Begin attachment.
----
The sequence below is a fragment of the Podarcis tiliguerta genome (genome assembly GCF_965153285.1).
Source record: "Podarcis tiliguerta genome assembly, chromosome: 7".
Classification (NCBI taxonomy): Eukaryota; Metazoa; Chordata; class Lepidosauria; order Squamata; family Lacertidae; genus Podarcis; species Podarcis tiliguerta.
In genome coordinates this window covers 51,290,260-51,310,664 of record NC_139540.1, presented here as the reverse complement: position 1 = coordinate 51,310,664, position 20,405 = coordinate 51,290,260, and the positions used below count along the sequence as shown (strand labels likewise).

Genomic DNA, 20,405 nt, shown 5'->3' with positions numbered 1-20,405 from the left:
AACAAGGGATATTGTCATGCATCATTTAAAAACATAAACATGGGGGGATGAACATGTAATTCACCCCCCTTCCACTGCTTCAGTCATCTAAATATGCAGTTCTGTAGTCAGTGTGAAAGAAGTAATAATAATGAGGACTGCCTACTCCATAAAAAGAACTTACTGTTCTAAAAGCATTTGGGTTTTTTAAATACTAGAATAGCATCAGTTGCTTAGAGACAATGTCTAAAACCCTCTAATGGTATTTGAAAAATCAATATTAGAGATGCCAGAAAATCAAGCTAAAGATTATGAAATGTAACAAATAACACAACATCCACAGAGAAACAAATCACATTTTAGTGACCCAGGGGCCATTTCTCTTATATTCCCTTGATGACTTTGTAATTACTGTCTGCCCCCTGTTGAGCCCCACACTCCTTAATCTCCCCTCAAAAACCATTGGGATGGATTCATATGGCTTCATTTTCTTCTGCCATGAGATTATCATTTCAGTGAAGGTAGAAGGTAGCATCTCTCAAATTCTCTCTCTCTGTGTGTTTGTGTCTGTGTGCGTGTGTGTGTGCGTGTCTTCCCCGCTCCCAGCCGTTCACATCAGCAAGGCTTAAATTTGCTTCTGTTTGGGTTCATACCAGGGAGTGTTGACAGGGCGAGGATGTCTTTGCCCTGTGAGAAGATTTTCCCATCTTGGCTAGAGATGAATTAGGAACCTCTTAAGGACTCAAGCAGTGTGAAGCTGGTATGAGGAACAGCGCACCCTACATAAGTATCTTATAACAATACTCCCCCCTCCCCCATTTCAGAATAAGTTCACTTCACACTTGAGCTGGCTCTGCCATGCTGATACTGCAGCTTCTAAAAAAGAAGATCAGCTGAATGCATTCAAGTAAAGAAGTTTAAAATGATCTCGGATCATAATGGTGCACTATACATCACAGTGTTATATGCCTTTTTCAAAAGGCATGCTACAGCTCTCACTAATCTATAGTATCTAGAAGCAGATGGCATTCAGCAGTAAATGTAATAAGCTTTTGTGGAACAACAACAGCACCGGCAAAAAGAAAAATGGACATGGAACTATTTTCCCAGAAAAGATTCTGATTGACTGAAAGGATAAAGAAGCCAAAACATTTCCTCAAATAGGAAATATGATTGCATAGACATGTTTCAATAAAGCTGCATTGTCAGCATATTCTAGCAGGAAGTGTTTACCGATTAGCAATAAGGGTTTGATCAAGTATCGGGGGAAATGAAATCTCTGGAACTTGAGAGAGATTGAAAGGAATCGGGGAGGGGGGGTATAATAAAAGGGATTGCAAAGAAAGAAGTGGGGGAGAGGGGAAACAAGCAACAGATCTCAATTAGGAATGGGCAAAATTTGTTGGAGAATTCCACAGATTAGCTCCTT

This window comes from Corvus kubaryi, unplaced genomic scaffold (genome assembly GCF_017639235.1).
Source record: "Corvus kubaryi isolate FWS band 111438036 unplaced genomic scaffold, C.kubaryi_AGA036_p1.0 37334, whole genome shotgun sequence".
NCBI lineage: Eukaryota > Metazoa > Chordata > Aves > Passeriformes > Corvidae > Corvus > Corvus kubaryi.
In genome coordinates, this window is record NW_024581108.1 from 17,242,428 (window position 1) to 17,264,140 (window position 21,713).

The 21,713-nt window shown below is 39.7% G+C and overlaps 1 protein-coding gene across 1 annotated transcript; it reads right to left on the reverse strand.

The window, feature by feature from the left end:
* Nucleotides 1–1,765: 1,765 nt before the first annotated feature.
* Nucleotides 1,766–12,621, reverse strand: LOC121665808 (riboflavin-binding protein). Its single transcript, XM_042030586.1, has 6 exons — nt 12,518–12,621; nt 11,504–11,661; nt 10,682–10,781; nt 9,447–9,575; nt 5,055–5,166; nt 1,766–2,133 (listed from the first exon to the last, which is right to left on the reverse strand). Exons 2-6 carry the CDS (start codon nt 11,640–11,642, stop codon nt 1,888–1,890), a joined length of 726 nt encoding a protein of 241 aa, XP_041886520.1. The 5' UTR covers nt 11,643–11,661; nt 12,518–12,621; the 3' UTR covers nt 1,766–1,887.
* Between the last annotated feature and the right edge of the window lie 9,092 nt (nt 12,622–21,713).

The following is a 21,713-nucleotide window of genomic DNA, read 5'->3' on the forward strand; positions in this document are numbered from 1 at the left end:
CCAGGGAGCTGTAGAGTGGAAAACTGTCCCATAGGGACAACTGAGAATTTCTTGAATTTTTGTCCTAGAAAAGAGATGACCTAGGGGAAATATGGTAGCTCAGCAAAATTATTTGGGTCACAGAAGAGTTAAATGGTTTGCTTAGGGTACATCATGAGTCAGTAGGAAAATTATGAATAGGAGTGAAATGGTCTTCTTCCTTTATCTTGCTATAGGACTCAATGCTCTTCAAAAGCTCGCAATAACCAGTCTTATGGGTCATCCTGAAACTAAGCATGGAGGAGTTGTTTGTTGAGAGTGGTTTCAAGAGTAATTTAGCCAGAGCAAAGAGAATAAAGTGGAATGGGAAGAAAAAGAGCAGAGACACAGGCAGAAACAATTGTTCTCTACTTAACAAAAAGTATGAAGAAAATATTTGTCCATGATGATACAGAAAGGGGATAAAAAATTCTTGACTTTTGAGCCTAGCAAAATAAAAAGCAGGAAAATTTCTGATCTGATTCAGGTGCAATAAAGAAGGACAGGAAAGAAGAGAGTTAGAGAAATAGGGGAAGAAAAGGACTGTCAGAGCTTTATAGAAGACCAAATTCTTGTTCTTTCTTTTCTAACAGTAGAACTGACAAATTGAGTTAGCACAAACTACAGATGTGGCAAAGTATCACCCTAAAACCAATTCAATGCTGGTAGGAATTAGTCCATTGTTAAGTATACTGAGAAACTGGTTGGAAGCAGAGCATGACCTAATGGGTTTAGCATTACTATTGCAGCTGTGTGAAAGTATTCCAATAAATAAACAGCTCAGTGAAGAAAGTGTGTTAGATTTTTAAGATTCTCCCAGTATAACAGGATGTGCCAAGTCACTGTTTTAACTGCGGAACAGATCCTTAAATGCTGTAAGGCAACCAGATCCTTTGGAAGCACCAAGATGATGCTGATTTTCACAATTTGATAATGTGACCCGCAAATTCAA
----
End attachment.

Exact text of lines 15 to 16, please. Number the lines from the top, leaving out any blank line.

* Between the last annotated feature and the right edge of the window lie 9,092 nt (nt 12,622–21,713).

The following is a 21,713-nucleotide window of genomic DNA, read 5'->3' on the forward strand; positions in this document are numbered from 1 at the left end: